Neutrophil-Derived Cathelicidin Promotes Adhesion of Classical Monocytes
Rationale: The leukocyte response in acute inflammation is characterized by an initial recruitment of neutrophils preceding a second wave of monocytes. Neutrophil-derived granule proteins were suggested to hold an important role in this cellular switch. The exact mechanisms by which neutrophils mediate these processes are only partially understood.
Objective: To investigate the role of neutrophils and their granule contents in the adhesion of monocyte subpopulations in acute inflammation.
Methods and Results: Here, we show that neutrophil-derived cathelicidins (human: LL37, mouse: CRAMP) induce adhesion of classical monocytes but not of non-classical monocytes in the mouse cremaster muscle and in in vitro flow chamber assays. CRAMP is released from emigrated neutrophils and then transported across the endothelium where it is presented to rolling leukocytes. Endothelial-bound cathelicidin activates FPR2 on classical monocytes, resulting in monocytic β1- and β2-integrin conformational change towards an extended, active conformation that allows for adhesion to their respective ligands VCAM-1 and ICAM-1.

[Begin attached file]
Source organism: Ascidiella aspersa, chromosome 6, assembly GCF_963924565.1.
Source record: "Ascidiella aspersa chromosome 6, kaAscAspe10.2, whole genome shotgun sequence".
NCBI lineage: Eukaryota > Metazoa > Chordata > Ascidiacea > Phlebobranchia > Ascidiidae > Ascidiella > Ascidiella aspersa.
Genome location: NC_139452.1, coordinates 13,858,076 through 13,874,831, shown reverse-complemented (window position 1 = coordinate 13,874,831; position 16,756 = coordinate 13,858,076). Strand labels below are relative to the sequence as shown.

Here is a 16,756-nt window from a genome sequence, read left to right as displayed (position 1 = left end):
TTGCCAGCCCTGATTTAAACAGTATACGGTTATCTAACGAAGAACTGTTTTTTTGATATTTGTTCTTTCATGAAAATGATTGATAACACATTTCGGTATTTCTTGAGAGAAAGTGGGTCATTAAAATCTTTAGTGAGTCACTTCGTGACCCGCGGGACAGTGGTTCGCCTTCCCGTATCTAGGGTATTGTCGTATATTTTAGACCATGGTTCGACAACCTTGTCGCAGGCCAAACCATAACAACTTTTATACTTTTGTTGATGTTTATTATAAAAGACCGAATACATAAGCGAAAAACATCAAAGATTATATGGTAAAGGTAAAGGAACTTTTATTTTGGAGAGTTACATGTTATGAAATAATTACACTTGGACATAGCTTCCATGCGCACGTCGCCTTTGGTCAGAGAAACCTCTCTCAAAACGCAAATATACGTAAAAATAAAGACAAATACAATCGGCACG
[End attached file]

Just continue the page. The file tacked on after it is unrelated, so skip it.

Conclusions: These data elucidate a novel mechanism of neutrophil-mediated monocyte recruitment, which could be targeted in conditions where recruitment of classical monocytes plays an unfavorable role.
- Received December 2, 2012.
- Revision received December 27, 2012.
- Accepted January 2, 2013.
- Copyright © 2013, Circulation Research